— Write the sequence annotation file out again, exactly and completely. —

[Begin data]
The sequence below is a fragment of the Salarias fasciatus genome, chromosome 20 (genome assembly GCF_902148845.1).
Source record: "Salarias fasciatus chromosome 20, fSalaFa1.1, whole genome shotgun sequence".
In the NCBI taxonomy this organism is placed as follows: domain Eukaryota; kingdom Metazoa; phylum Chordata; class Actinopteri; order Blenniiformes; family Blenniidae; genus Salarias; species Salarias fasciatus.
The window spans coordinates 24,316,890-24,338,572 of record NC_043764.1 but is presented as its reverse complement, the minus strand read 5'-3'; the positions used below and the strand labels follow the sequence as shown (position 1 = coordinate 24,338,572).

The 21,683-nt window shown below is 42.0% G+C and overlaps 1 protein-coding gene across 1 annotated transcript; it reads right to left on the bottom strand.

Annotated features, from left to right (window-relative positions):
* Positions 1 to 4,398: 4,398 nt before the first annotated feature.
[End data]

The sequence below is a fragment of the Salarias fasciatus genome, chromosome 20 (genome assembly GCF_902148845.1).
Source record: "Salarias fasciatus chromosome 20, fSalaFa1.1, whole genome shotgun sequence".
In the NCBI taxonomy this organism is placed as follows: domain Eukaryota; kingdom Metazoa; phylum Chordata; class Actinopteri; order Blenniiformes; family Blenniidae; genus Salarias; species Salarias fasciatus.
The window spans coordinates 24,316,890-24,338,572 of record NC_043764.1 but is presented as its reverse complement, the minus strand read 5'-3'; the positions used below and the strand labels follow the sequence as shown (position 1 = coordinate 24,338,572).

The 21,683-nt window shown below is 42.0% G+C and overlaps 1 protein-coding gene across 1 annotated transcript; it reads right to left on the bottom strand.

Annotated features, from left to right (window-relative positions):
* Positions 1 to 4,398: 4,398 nt before the first annotated feature.